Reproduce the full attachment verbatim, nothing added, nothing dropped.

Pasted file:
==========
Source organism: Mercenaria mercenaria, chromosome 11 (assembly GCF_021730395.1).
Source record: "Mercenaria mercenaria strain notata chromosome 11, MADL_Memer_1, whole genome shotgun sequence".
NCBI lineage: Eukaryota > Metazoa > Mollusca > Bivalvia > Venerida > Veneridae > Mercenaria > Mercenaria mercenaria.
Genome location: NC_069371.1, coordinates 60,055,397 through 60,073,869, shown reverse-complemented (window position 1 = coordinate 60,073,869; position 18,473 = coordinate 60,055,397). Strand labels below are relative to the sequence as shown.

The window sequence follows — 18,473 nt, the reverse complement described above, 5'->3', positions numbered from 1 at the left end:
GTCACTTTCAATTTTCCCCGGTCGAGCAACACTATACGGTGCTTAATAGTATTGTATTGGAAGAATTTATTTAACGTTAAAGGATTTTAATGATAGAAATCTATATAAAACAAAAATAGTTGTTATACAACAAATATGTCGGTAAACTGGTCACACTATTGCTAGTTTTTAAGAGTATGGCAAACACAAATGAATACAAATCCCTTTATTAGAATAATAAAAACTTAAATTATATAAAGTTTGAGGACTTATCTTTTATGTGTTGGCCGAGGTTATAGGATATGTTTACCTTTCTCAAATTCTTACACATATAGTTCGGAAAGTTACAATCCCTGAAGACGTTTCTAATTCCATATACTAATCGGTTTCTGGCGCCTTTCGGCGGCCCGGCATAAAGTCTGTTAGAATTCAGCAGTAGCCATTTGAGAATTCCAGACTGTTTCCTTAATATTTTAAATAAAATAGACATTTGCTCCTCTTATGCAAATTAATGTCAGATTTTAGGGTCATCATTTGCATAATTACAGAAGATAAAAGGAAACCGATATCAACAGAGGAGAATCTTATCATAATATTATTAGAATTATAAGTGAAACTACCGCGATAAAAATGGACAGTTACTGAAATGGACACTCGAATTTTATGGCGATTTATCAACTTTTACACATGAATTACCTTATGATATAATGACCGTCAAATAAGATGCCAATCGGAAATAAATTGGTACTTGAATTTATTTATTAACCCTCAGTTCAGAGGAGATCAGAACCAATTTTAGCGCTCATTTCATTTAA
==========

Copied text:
Source organism: Mercenaria mercenaria, chromosome 11 (assembly GCF_021730395.1).
Source record: "Mercenaria mercenaria strain notata chromosome 11, MADL_Memer_1, whole genome shotgun sequence".
NCBI lineage: Eukaryota > Metazoa > Mollusca > Bivalvia > Venerida > Veneridae > Mercenaria > Mercenaria mercenaria.
Genome location: NC_069371.1, coordinates 60,055,397 through 60,073,869, shown reverse-complemented (window position 1 = coordinate 60,073,869; position 18,473 = coordinate 60,055,397). Strand labels below are relative to the sequence as shown.

The window sequence follows — 18,473 nt, the reverse complement described above, 5'->3', positions numbered from 1 at the left end:
GTCACTTTCAATTTTCCCCGGTCGAGCAACACTATACGGTGCTTAATAGTATTGTATTGGAAGAATTTATTTAACGTTAAAGGATTTTAATGATAGAAATCTATATAAAACAAAAATAGTTGTTATACAACAAATATGTCGGTAAACTGGTCACACTATTGCTAGTTTTTAAGAGTATGGCAAACACAAATGAATACAAATCCCTTTATTAGAATAATAAAAACTTAAATTATATAAAGTTTGAGGACTTATCTTTTATGTGTTGGCCGAGGTTATAGGATATGTTTACCTTTCTCAAATTCTTACACATATAGTTCGGAAAGTTACAATCCCTGAAGACGTTTCTAATTCCATATACTAATCGGTTTCTGGCGCCTTTCGGCGGCCCGGCATAAAGTCTGTTAGAATTCAGCAGTAGCCATTTGAGAATTCCAGACTGTTTCCTTAATATTTTAAATAAAATAGACATTTGCTCCTCTTATGCAAATTAATGTCAGATTTTAGGGTCATCATTTGCATAATTACAGAAGATAAAAGGAAACCGATATCAACAGAGGAGAATCTTATCATAATATTATTAGAATTATAAGTGAAACTACCGCGATAAAAATGGACAGTTACTGAAATGGACACTCGAATTTTATGGCGATTTATCAACTTTTACACATGAATTACCTTATGATATAATGACCGTCAAATAAGATGCCAATCGGAAATAAATTGGTACTTGAATTTATTTATTAACCCTCAGTTCAGAGGAGATCAGAACCAATTTTAGCGCTCATTTCATTTAA